Learn more about the causes, symptoms, treatment and prevention of this common lip sore caused by the herpes simplex virus type 1 (HSV-1).
Cold sores — also called fever blisters — are a common viral infection. They are tiny, fluid-filled blisters on and around your lips. These blisters are often grouped together in patches. After the blisters break, a scab forms that can last several days. Cold sores usually heal in two to three weeks without leaving a scar.
Cold sores spread from person to person by close contact, such as kissing. They're usually caused by herpes simplex virus type 1 (HSV-1), and less commonly herpes simplex virus type 2 (HSV-2). Both of these viruses can affect your mouth or genitals and can be spread by oral sex. Cold sores are contagious even if you don't see the sores.
There's no cure for cold sores, but treatment can help manage outbreaks. Prescription antiviral pills or creams can help sores heal more quickly. And they may reduce the frequency, length and severity of future outbreaks.
A cold sore usually passes through several stages:
Signs and symptoms vary, depending on whether this is your first outbreak or a recurrence. The first time you have a cold sore, symptoms may not start for up to 20 days after you were first exposed to the virus. The sores can last several days, and the blisters can take two to three weeks to heal completely. Recurrences typically appear at the same spot each time and tend to be less severe than the first outbreak.
In a first-time outbreak, you also might experience:
Children under 5 years old may have cold sores inside their mouths and the lesions are commonly mistaken for canker sores. Canker sores involve only the mucous membrane and aren't caused by the herpes simplex virus.
Cold sores generally clear up without treatment. See your doctor if:
Cold sores are caused by certain strains of the herpes simplex virus (HSV). HSV-1 usually causes cold sores. HSV-2 is usually responsible for genital herpes. But either type can spread to the face or genitals through close contact, such as kissing or oral sex. Shared eating utensils, razors and towels might also spread HSV-1.
Cold sores are most contagious when you have oozing blisters because the virus easily spreads through contact with infected body fluids. But you can spread the virus even if you don't have blisters. Many people who are infected with the virus that causes cold sores never develop signs and symptoms.
Once you've had an episode of herpes infection, the virus lies dormant in nerve cells in your skin and may emerge as another cold sore at the same place as before. Recurrence may be triggered by:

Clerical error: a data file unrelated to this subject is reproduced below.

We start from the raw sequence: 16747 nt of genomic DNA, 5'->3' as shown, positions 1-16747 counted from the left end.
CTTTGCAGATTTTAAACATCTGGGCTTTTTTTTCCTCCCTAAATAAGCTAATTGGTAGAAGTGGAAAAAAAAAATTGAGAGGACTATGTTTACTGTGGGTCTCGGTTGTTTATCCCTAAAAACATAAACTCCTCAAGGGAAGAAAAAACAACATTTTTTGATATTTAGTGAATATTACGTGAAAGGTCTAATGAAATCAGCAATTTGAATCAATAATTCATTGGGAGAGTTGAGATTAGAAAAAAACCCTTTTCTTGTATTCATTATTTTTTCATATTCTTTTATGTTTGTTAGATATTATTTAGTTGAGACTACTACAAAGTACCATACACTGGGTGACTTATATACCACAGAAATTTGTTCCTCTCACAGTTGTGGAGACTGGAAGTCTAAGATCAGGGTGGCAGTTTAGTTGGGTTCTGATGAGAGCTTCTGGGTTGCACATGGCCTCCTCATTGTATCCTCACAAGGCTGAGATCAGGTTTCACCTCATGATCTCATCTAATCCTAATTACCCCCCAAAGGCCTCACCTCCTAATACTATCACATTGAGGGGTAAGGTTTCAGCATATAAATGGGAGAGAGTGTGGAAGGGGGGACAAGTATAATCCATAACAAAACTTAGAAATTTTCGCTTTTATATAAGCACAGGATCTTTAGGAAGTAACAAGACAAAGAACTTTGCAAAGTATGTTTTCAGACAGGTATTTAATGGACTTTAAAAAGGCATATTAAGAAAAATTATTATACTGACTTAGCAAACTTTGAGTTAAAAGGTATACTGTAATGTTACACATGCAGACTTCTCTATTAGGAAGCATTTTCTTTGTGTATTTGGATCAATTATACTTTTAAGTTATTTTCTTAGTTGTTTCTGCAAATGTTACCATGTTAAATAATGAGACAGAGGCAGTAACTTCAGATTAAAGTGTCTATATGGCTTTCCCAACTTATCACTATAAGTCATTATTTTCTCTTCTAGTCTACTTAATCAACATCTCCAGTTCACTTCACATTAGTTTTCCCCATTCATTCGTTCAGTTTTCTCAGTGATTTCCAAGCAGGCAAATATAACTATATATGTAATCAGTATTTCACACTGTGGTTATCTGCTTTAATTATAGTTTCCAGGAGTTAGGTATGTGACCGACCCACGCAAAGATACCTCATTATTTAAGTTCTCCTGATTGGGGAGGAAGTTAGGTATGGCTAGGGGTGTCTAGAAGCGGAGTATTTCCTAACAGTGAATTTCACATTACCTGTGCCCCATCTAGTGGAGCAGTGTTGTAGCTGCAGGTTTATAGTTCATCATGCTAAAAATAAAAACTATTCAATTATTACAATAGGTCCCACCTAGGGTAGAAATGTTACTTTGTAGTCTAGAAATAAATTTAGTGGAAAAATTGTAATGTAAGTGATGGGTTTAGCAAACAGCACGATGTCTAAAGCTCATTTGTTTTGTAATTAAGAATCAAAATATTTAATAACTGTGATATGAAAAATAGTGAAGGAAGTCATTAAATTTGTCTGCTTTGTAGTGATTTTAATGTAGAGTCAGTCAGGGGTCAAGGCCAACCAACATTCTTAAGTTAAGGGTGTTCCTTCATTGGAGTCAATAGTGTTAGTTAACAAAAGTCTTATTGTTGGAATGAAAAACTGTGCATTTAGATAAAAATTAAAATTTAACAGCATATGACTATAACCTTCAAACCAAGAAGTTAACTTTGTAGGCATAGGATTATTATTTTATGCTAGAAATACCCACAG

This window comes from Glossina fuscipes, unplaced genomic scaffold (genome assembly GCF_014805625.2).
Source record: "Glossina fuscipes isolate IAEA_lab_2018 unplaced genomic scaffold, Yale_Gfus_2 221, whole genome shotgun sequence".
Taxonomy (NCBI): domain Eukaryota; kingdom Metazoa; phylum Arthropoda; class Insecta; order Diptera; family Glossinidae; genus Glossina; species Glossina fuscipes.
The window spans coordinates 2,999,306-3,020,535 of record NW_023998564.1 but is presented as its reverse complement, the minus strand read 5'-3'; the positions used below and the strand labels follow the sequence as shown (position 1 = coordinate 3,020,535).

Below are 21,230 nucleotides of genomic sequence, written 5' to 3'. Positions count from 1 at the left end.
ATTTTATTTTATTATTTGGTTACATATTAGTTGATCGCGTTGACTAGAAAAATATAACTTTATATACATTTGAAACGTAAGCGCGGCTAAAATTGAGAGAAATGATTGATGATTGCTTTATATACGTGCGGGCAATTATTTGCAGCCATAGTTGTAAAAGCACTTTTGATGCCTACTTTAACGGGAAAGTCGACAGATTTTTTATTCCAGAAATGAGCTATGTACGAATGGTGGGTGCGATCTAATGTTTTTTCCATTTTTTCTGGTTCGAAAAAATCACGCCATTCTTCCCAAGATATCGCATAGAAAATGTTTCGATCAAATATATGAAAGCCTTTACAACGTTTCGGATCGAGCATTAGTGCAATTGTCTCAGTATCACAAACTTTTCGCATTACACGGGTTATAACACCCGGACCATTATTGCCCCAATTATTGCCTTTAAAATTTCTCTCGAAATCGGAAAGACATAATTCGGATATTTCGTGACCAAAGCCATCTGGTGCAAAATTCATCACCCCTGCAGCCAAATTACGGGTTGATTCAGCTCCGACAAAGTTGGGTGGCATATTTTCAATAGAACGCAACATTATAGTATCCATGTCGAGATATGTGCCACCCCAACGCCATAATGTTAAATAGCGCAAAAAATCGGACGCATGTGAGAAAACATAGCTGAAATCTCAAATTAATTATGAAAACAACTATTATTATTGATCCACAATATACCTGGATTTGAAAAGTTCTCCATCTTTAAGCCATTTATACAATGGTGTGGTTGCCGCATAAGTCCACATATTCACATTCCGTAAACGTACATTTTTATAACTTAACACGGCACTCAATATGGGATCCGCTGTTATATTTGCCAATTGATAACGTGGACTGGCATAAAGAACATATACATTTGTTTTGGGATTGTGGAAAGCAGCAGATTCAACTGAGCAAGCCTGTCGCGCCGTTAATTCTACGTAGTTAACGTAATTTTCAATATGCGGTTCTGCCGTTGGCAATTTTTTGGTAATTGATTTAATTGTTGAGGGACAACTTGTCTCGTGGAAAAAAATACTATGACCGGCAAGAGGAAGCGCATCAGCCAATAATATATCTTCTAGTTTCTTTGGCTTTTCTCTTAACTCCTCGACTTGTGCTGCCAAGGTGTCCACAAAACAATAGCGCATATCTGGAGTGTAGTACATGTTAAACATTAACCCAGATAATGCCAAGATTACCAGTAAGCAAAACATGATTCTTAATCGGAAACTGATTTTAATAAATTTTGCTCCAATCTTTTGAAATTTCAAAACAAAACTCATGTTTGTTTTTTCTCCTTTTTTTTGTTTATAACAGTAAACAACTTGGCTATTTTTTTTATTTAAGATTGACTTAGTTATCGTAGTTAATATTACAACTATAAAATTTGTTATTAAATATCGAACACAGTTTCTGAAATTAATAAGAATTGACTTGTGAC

Almost everyone is at risk of cold sores. Most adults carry the virus that causes cold sores, even if they've never had symptoms.
You're most at risk of complications from the virus if you have a weakened immune system from conditions and treatments such as:
In some people, the virus that causes cold sores can cause problems in other areas of the body, including:
Your doctor may prescribe an antiviral medication for you to take on a regular basis if you develop cold sores more than nine times a year or if you're at high risk of serious complications. If sunlight seems to trigger your recurrences, apply sunblock to the spot where the cold sore tends to erupt. Or talk with your doctor about using an oral antiviral drug as a preventive if you expect to be doing an activity that tends to trigger your condition, such as intense sunlight exposure.
To help avoid spreading cold sores to other people or to other parts of your body, you might try some of the following precautions:
Your doctor can usually diagnose cold sores just by looking at them. To confirm the diagnosis, your doctor might take a sample from the blister for testing in a laboratory.
Cold sores generally clear up without treatment in two to four weeks. Several types of prescription antiviral medications may speed the healing process. Examples include:
Some of these products are packaged as pills to be swallowed. Others are creams to be applied to the sores several times a day. In general, the pills work better than the creams. For very severe infections, some antiviral drugs can be given with an injection.
The over-the-counter cold sore ointment docosanol (Abreva) may shorten the healing time of a cold sore. At the first sign of symptoms, apply it to the affected skin as directed on the package. Use a cotton-tipped swab to put medicine on a cold sore. This helps prevent the spread of the sores to other parts of your body.
To ease the discomfort of a cold sore:
Although study results have been mixed, alternative medicine treatments for cold sores include:
Cold sores generally clear up without treatment in two to four weeks. Make an appointment with your family doctor if your cold sores:
Before your appointment, you may want to list answers to the following questions:
Below are some basic questions to ask your doctor about cold sores.
Your doctor is likely to ask you a number of questions. Being ready to answer them may reserve time to go over any points you want to talk about in-depth. Your doctor may ask:
June 17th, 2020